I won’t get into the issue of fairness. I understand the perception: universities, conferences, coaches, and the NCAA are making truckloads of cash from athletics, but the college athletes are not getting paychecks, despite their contribution to the system. That, on a most primitive level, just doesn’t seem fair.
I also don’t want to get into the logistical and legal challenges of paying college athletes or allowing them to profit from their names, likenesses, and fame through appearances, autograph signings, etc. That’s not my issue either.
Rather, my problem in this recent debate over paying college athletes is that there seems to be no value placed on what the college athlete is currently getting: a free education. A free college education seems to be an afterthought or dismissed altogether. That sends an awful message.
I’ve spent a lot of time with young black men who truly feel their options in life are the NBA, the NFL, rapping , or the streets. One young man told me last year that if rapping didn’t work out, he’d go back to robbing people. That was his life plan. It is impossible to simply tell that young man and others like him, “go to college!” Education is a tough sell to young people who haven’t had the value of education explained to them and instilled in them early and often.
Young adults with college degrees earn more than those without degrees. The current unemployment rate among college graduates is 3.7%, but graduates these days are leaving college with an average of over $35,000 in debt. Meanwhile, the probability of a high school basketball player eventually making it to the NBA is .03%. For a high school football player making it to the NFL, it’s .08%. An education, especially a free one, is of incredible value, even for most big-time athletes. We devalue it when we argue that college athletes are getting nothing in return.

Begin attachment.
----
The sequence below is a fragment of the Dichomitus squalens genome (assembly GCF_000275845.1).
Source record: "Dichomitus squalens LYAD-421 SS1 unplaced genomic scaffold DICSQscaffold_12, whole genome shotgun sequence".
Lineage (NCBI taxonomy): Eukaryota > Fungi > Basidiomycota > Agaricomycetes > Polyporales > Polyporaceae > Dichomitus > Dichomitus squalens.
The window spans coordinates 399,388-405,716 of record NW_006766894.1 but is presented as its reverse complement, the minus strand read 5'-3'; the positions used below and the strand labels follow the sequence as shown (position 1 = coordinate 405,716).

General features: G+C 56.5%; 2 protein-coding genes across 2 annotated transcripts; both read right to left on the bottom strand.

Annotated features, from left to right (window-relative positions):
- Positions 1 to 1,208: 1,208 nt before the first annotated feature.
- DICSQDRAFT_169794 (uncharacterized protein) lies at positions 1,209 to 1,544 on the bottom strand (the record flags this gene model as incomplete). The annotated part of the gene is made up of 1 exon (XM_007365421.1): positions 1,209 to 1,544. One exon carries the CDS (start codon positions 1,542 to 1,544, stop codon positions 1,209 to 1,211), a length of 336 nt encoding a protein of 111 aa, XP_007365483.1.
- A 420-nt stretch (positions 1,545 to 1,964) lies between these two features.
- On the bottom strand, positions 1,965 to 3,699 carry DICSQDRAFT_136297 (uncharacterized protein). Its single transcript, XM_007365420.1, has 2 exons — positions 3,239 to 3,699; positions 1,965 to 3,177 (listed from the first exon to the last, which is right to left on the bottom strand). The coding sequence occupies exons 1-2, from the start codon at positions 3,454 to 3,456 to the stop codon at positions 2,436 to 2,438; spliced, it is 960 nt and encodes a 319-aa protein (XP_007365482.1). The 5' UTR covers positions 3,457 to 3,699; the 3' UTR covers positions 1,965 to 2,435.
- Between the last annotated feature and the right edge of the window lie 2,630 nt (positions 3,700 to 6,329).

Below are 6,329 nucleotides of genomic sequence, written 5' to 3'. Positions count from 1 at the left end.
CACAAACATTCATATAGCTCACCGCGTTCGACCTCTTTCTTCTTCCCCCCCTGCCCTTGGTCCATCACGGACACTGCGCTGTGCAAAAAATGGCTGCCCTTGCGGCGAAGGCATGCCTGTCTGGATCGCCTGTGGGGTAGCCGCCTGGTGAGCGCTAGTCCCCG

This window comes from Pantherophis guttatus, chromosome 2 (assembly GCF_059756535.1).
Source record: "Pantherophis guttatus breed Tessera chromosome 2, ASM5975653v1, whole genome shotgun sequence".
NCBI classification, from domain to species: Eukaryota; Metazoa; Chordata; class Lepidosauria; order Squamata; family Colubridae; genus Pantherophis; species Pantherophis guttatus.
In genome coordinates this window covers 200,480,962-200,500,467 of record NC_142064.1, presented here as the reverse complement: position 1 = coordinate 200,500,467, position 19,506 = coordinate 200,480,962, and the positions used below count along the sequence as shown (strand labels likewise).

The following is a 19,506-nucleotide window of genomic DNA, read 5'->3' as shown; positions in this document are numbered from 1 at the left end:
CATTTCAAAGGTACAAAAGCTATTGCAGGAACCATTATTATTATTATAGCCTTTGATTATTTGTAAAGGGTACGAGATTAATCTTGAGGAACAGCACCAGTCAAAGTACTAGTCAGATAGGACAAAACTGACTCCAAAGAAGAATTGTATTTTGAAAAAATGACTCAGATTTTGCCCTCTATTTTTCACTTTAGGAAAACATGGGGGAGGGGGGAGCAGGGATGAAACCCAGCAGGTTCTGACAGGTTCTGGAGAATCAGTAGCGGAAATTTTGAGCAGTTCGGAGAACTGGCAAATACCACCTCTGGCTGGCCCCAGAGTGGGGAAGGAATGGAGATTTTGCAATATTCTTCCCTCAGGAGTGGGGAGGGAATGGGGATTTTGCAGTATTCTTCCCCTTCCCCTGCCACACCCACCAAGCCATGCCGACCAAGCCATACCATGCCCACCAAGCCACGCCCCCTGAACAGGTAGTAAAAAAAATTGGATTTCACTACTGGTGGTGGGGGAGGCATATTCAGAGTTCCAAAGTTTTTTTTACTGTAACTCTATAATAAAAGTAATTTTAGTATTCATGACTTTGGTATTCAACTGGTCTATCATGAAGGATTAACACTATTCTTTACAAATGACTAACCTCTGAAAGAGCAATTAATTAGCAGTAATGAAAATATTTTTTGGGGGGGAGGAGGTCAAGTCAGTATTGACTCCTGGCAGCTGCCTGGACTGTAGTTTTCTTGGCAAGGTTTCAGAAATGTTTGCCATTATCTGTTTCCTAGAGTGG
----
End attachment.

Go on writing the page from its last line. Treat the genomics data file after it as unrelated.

Of course, the current debate is really about the superstar athletes in the major sports who bring eyes to the TV screens, put fans in the seats, and bring attention to their schools. But, the national debate can often come off as if ALL athletes are being cheated because they’re only getting a free education. I hate the message that’s sending: that working your butt off to be a scholarship-worthy athlete only pays off if you get paid cash in college.
Yes, being athletically gifted and working at your sport can lead to great rewards, but please, add free college education to that list.